Last night, in a historic Charleston church, nine people were murdered in cold blood. A small group praying in church. A stranger joins them then opens fire. The murderer is white. The victims were black.
|image from Emmanuel AME Church|
Last November, I attended Renovation Church's panel discussion on racial tensions in America. I took copious notes on what the panelists had to say, but there was one topic that is particularly relevant today. When asked what she wants most from her white sisters, panelist Pamela Stringfield said this.
LeCrae said our society has lost the art of lamenting. We read the stories and hear the news and move on to argue about it. At the end of he say, I don't care how right you are. I want people to care about what's going on, to share thoughts and questions, to say this isn't how it's supposed to be, and to actually cry. I grieve that we are pitted against each other because this is not how it was supposed to be.
When you see something wrong, take a stand against it. Say it isn't right. Grieve with the victims, or in this situation, the group of people who've been hurt and frightened. When you don't, what other conclusion are you allowing others to draw other than you don't care? If you're living in America, you are a part of the healing of racial tensions. The way I see it, either you act intentionally and aid in the healing, you openly breed hostility and you hinder the healing, or your do nothing and you remain one of the reasons whether you act intentionally or not and whether you aid in the healing or detract from it. This is one of those cases where all it takes for evil to triumph is for good men to do nothing.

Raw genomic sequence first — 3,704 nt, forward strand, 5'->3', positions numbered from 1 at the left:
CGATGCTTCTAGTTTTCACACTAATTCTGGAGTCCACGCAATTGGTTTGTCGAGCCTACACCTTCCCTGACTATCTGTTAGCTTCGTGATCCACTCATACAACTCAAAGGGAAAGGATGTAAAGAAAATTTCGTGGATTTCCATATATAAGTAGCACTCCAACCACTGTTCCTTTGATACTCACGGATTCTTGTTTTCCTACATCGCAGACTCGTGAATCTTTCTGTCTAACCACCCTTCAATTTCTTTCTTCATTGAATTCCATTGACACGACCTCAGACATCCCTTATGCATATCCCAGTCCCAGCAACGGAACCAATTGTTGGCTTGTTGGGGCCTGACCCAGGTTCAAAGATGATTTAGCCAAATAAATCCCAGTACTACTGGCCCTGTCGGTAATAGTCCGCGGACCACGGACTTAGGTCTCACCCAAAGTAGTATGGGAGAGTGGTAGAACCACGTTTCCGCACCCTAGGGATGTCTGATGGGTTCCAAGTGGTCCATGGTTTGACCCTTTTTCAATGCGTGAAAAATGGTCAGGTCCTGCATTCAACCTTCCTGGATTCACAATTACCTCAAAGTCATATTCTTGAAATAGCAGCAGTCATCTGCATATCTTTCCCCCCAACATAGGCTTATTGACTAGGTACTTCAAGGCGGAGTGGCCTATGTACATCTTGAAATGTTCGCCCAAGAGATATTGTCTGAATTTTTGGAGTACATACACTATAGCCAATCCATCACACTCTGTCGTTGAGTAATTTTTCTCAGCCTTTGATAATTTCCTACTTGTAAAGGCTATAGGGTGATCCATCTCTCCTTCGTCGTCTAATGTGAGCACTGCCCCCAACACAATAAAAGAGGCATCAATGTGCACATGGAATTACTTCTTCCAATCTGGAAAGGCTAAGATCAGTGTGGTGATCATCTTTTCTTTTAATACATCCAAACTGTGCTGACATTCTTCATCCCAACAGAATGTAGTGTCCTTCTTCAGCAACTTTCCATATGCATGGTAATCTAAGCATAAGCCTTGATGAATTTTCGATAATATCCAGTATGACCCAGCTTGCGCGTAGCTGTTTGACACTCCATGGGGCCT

It's awful that these people were killed. Absolutely horrific. It's awful that we have yet another act of terrible white on black hate crime. All of it, all of it is wrong. I hate it, my heart hurts for the victims' families, friends, church, community, and city.